Both these examples are using a somewhat naive rectangular binning strategy. A more sophisticated technique would use an adaptive binning strategy that depends on the actual distribution of data. Something like a KD-tree. I still have yet to try these out--coding one up would be far from trivial, while I find I have a distinct aversion to black-boxes so I tend to use pre-compiled libraries rather sparingly. The KD-tree also suffers from an excess of book-keeping as even searching for a single nearest neighbour requires checking every adjacent bin. The number of adjacent bins growing, of course, with the number of dimensions and often lying on very different branches of the tree. Searching fork -nearest-neighbours or all
neighbours within a radius would be even more problematic.

calculated respectively, in the limit as the filter width becomes very small and in the limit as it becomes very large. Here,

Since we have several different samples, we can construct a system of equations by substituting values for

(1/

so in theory we need a minimum of three samples to solve for

I recently took a second look at this project--I've had the method implemented for some time but it didn't work. I've now got it returning reasonable results for the optimal filter width, at least when it works at all, though not if you take the

The reviewers were interested first, that the manuscript be fleshed out somewhat, and second, how better to determine the parameters of the method: how many principal components to use and how long of a lead time to use. I am attempting something more general here: to build a simple sparse matrix calculator so that I can perform a series of numerical experiments with the matrices generated by the tracer simulation. I'm hoping that will help me to better understand just how the method works: for instance, how is it possible that you can correlate measurements from

The sparse matrix calculator has already been implemented and has even passed a few very basic tests. I still need to test it with actual, practical matrices like those from the tracer simulation, and of course it needs many refinements and features to make it complete, but the basic idea is there and it's running. At the moment I'm working on refactoring the entire trajectory suite and I'd like to finish that first before continuing with this.

There are two major ways you can divide up the classes: in the first case so that all of the conditional probabilities can be solved for and in the second case so that only the conditional probability of the "winning" class is returned. In the first case, you need at least (n-1)/2 borders--that is, for each border you can write two equations relating the conditional probabilities plus one more for the entire system (they sum to unity.) In the second case, the method is hierarchical: divide the set of classes into two groups, divide each pair of groups into two more and so on. Consider the case of dividing up four classes:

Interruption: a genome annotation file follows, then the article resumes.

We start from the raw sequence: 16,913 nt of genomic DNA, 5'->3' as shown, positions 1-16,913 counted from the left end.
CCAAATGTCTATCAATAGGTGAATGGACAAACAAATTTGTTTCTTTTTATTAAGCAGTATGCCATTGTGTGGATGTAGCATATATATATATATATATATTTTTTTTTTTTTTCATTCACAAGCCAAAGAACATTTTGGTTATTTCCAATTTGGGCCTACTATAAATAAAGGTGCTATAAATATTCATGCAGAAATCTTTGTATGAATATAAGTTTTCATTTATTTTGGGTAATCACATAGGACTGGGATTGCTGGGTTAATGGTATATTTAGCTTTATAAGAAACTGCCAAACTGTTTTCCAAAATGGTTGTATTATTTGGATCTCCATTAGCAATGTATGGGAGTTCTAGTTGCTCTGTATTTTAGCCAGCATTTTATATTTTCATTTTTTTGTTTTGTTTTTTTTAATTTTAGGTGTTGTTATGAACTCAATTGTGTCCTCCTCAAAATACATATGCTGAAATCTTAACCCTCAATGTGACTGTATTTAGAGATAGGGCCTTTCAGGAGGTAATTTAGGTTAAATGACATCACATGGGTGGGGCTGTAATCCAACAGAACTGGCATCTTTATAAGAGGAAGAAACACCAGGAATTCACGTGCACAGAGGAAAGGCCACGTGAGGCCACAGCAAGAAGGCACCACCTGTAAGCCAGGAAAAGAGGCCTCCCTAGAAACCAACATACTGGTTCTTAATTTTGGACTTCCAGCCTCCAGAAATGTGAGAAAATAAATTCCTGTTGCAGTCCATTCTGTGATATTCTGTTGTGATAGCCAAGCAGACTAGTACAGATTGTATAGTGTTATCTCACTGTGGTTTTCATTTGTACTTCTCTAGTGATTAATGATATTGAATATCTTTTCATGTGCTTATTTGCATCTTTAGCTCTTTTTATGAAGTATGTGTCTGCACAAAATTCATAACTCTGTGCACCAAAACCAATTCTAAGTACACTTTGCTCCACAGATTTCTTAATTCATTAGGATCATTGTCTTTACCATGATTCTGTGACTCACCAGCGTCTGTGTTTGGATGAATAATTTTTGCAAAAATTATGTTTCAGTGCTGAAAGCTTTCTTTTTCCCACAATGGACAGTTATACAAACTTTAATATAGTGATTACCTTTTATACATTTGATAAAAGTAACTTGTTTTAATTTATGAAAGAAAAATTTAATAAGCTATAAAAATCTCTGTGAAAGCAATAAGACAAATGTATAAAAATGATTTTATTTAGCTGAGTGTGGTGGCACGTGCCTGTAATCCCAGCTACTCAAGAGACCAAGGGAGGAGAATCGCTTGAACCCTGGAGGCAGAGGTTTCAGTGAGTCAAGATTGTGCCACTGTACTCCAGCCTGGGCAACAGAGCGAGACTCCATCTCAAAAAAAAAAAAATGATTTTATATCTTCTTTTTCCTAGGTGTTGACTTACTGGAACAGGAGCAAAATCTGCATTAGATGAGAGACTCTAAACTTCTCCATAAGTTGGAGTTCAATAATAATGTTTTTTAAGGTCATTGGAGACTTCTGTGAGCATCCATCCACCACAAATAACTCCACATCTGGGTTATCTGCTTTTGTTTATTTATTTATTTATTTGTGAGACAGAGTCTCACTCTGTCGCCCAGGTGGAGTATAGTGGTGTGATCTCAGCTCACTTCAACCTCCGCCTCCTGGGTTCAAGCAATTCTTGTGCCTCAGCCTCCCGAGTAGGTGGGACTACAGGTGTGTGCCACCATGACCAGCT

x | o

-----

+ | *

The four classes are x, o, + and *. In the first case, we think of this diagram as representing two borders: one horizontal, and one vertical. In the second case, consider first a horizontal border, and then two vertical borders. It stands to reason that the two methods can also be combined.

[2] Donald Knuth (1998)

[3] William Press, Saul Teukolsky, William Vetterling, Brian Flannery (1992).

[4] Peter Mills (2012). "Principal component proxy tracer analysis." arxiv:1202.2194

[5] Peter Mills (2006), "The influence of noise on a classical chaotic scatterer."

# New software release and planned improvements

The Peteysoft Foundation has released a new version of the libagf software and the libpetey scientific library required by it. Changes are fairly minor, but nonetheless important. The Runge Kutta integrator now has a thread-safe version. The function pointer passed to this routine is compatible with the GSL. New routines have been introduced including a symbol table class and a "smart" pointer class. More significant improvements are detailed in the next two sections, while many exciting planned new developments follow.## k-least algorithm

The kleast subroutine selects the k smallest elements in an array. Past versions of this algorithm were based on a binary tree and have a theoretical average time efficiency of O(n log k), although tests suggest that the actual running time is slightly better, closer to n+k log k [1]. This is the theoretical best efficiency for a k-least algorithm that sorts the resulting output, necessarily true for a binary tree. According to Knuth, if the output is not sorted, the efficiency can be as good as O(n) [2]. This can be acheived through a modified quicksort algorithm, but not one based on a heap which again, sorts the output. A new, faster k-least algorithm based on a quicksort has been implemented and applied to the libagf library to pre-select the data and to find the k-nearest- neighbours.## Solving for the filter width